Home Tech ‘Paper Mario: The Thousand-Year Door’ sets the standard for classic game remakes

‘Paper Mario: The Thousand-Year Door’ sets the standard for classic game remakes

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'Paper Mario: The Thousand-Year Door' sets the standard for classic game remakes

In the original, Mario and his friends are flat with black outlines, to give the impression that they are drawings, rather than computer graphics. While that design is still present in the new version, you can also see a slight hint of white highlighting around the edges of the character model, much like what you’d see on real paper cutouts. It’s subtle, but omnipresent, and contributes to the feeling that these models really were cut by hand.

Every corner of the world has this kind of attention to detail. When you first enter Rogueport, there is a platform in the main plaza with a rope. In the original, the wooden steps are straight, flat and everything forms a right angle. It’s fine for a background element and the flat bow cut sways in the wind, so the effect works.

In the new version, however, the steps are a little crooked and crooked. The side pieces of the steps appear bent, as if a child accidentally forced them too hard while fitting the step pieces together. He is standing, but barely. A gentle gust of wind could ruin everything. It may seem unimportant, but details like this make it easier to dive into. paper marioThe world.

This is a situation where the improved graphics of a more modern console increased the design options of the original game. Changing the graphics may mean that Mario and his friends may look more realistic, but in this case that just means that they look more hand-crafted, like a paper craft model of the Mario from Super Mario 64.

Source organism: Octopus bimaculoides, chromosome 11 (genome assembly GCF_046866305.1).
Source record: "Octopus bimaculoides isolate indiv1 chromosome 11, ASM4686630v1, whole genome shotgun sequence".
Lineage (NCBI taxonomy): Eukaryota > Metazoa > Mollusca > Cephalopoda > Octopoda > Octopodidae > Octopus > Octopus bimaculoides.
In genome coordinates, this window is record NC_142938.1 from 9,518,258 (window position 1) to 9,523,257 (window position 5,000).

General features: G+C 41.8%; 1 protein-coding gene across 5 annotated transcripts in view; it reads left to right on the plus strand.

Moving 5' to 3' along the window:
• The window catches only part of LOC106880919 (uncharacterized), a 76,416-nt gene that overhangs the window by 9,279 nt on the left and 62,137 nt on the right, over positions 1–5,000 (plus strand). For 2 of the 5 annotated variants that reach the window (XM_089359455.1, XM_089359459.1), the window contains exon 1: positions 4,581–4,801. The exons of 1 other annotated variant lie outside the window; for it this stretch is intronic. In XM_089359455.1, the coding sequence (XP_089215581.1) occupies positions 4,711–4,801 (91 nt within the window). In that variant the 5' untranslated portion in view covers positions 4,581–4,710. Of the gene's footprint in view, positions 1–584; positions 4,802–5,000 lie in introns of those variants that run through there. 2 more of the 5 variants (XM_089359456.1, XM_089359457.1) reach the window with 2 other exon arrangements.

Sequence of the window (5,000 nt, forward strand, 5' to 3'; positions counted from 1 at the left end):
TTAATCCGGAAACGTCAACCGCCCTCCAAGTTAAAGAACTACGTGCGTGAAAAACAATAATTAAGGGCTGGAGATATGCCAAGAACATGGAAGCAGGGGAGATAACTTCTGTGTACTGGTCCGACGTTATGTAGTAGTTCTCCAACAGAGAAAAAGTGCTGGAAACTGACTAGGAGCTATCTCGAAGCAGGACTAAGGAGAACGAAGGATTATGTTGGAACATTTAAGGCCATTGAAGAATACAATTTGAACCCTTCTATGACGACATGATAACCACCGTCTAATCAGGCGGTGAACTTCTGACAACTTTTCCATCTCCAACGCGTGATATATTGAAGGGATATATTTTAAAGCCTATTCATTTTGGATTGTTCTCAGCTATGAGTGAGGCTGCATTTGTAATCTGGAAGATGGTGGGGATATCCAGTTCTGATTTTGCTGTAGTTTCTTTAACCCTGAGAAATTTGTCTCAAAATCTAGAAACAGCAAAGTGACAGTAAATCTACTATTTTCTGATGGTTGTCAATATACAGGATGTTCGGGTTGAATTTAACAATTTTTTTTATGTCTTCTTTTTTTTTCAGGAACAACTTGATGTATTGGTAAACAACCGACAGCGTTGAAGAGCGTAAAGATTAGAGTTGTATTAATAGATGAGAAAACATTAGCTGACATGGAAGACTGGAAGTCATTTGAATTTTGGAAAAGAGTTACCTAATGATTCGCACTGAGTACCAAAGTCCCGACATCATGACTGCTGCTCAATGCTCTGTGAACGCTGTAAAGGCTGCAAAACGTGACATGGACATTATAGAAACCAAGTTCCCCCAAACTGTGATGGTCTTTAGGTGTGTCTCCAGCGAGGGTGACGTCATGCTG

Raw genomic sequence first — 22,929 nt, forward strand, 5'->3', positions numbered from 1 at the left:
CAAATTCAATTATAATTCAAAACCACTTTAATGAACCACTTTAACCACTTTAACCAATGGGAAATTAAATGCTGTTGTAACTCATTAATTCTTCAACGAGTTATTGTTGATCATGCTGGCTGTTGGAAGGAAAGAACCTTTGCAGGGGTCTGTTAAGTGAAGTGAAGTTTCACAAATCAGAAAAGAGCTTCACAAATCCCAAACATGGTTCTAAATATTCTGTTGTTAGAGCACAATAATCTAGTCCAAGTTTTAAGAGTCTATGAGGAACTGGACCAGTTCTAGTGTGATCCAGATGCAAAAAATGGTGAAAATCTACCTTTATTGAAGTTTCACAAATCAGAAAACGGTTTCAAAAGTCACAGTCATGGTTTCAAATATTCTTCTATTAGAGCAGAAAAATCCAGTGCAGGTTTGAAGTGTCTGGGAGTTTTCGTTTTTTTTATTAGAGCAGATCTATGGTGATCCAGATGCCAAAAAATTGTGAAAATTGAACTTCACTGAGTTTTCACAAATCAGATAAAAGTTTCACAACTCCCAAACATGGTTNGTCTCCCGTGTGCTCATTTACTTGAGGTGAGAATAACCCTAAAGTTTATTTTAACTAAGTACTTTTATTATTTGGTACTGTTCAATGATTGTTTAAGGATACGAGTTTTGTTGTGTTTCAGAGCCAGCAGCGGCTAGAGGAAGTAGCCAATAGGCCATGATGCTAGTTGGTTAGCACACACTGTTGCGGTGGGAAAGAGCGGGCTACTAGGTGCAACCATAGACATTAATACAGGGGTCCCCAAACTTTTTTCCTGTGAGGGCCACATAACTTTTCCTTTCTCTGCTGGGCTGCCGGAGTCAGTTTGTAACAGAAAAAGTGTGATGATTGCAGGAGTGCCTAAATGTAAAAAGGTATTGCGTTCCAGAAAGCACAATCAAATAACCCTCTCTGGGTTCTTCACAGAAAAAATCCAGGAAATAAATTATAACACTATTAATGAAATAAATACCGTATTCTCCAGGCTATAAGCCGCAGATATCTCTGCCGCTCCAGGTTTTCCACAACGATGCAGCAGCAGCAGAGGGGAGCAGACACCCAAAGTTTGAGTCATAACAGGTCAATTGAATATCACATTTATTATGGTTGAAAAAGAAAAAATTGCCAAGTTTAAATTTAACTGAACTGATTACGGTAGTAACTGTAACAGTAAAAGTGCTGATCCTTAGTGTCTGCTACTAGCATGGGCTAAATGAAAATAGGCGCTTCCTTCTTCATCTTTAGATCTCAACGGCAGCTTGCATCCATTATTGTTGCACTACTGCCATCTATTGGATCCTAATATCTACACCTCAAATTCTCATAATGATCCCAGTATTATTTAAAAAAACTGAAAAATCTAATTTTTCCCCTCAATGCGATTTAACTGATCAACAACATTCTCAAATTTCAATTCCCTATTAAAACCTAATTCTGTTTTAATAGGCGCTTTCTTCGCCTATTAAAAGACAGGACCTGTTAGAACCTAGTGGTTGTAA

The rich details that the new version adds (with more complex models, better lighting and reflection systems, and higher resolution textures) make the illusion much more immersive and enchanting. It’s evident in each new scenario how much effort was put into recreating every aspect of the game.

Improvements in quality of life

Faithful recreation isn’t always the most ideal way to approach a remake, and fortunately, Nintendo agrees. This new version does The door of a thousand years It comes with some features that are not present in the original, but would have been welcome.

The most useful of them, in my opinion, is Partner Ring. In the original game, you had to open a menu to trade between different members of your party. It wasn’t difficult per se, but it was tedious. In the new version, you can hold L and tilt the control stick to quickly swap partners. It’s a shortcut that doesn’t fundamentally alter the game, but it’s a welcome convenience.

Likewise, there is a new option when you fail a battle. Previously, if you lost a fight, you had to reload from the last time you saved, which could sometimes be very far from where you were. In the new version, when you lose, you will see a new “Try again” option that will take you back to the most recent section of the map, reducing enormous lots of tedious backtracking.

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